Books and documents:
Agustí Chalaux de Subirà, Brauli Tamarit Tamarit.
Agustí Chalaux de Subirà.
Agustí Chalaux de Subirà.
Agustí Chalaux de Subirà.
Magdalena Grau, Agustí Chalaux.
Part I. Towards a rational monetary system.
- Empiricism and «science».
- The monetary system: a metric system.
This Part I of our essay is to be placed within the discipline we call
mercologics, that is «the market science», and is dedicated
to the study of the monetary systems, with a will to attain the maximum
objectivization of this matter.
But monetary systems, as a social reality, not a natural one, and on
top of that totally invented by man, cannot be studied from a rigidly
mercologic viewpoint. It is necessary to broaden our outlook and to embrace
its evolution and its interrelation with the other multiple and complex
realities and human creations, if we are to attain a complete and global
understanding of the nature of the monetary systems.
For this reason, our scientific, objectivating approach to the monetary
systems, will necessarily be of an interdisciplinary kind, in the sense
that we shall resort to historical, ethnological, sociological... standards,
in order to attain a reconstruction of the birth, development, transformation
and social functions of these systems, besides the exclusively market ones.
1. Empiricism and «science».
The word science enjoys nowadays a great distinction, and, for
this reason, it is used quite often improperly. It seems that, just saying
that something is scientific justifies it.
But, besides that, science is a very extensive matter, it is a large
sack where a great multitude of things can be put. There are the formal
sciences and the empiric sciences, the experimental and the non-experimental
sciences, natural sciences and social sciences...
In the face of this custom, we support the principle of always defining
exactly the sort of knowledge which is under consideration every time.
We hope then to be forgiven for introducing some brief thoughts on the
different approaches to the reality that man is able to control.
In the first place there is the empiric or experiential knowledge,
sprung up directly from the actual experience of the object (whether it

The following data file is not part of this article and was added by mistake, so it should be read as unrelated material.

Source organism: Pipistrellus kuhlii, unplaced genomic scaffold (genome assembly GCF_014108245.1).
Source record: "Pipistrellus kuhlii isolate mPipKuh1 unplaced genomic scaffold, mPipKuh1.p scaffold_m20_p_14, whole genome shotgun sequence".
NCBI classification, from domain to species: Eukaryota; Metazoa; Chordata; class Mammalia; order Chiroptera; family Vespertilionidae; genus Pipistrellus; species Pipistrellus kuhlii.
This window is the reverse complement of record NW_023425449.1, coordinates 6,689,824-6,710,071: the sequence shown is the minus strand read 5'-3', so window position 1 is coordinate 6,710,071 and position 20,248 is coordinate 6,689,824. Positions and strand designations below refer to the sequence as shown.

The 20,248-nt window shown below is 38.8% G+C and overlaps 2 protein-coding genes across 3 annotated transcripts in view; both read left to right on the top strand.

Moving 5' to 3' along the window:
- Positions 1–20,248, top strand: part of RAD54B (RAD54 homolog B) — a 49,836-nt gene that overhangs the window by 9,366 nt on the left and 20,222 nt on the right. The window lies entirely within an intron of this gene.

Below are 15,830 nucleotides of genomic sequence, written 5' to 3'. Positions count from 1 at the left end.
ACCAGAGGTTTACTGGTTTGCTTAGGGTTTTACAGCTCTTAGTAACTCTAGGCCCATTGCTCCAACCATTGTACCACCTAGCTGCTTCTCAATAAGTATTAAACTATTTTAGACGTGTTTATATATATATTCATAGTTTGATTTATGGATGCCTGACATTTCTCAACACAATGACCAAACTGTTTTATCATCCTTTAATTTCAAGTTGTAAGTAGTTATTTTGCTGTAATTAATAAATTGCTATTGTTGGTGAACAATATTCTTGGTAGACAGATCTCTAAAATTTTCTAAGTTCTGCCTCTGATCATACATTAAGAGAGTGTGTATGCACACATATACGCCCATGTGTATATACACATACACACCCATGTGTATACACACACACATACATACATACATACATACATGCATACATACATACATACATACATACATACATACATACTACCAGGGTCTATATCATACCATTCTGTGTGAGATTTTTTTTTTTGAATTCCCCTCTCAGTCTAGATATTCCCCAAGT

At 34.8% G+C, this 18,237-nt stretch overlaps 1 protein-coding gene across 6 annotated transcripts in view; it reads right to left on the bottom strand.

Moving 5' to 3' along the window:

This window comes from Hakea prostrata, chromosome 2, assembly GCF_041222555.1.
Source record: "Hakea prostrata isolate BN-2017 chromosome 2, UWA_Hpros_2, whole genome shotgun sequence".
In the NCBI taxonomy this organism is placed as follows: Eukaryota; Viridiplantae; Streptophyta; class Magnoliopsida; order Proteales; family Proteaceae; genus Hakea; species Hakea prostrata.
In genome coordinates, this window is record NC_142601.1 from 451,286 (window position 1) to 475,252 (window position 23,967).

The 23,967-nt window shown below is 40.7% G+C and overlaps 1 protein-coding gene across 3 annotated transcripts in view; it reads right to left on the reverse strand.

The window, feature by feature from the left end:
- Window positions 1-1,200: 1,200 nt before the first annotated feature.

is external or internal to the subject). It is an actual knowledge of the
actual things we try out, without any further work of the abstract sort:
in it the subject takes priority on the object, because he puts his whole
being in the experience, in such a way that the same object is tested,
and therefore known, in different ways by different people. There are,
besides, two sorts of empiric knowledge: the phenomenal one -that is, referred
to realities of physical appearance, tested through the senses- and the
noumenal one -that is, referred to metaphysical realities, tested in a
purely spiritual way-.
In the second place, there is logic: actually this is not knowledge,
as it is completely cut off from actual experience. Logic is rather an
instrument to work on knowledge, of a completely auxiliary character, limited
to supplying abstract structures and forms, void of actual contents, but
which may later be filled with any empiric information. Therefore logic
is neither objective -because it does not concern any actual object-, nor
subjective, because it does not depend on any given subject-. It is simply
Finally we have the empiric, phenomenal pro-experimental knowledge,
which includes two main phases: there is, in the first place, the application
of the logic instrumentation to the data of the empiric-phenomenal knowledge.
This is handled and processed according to logical operations, and goes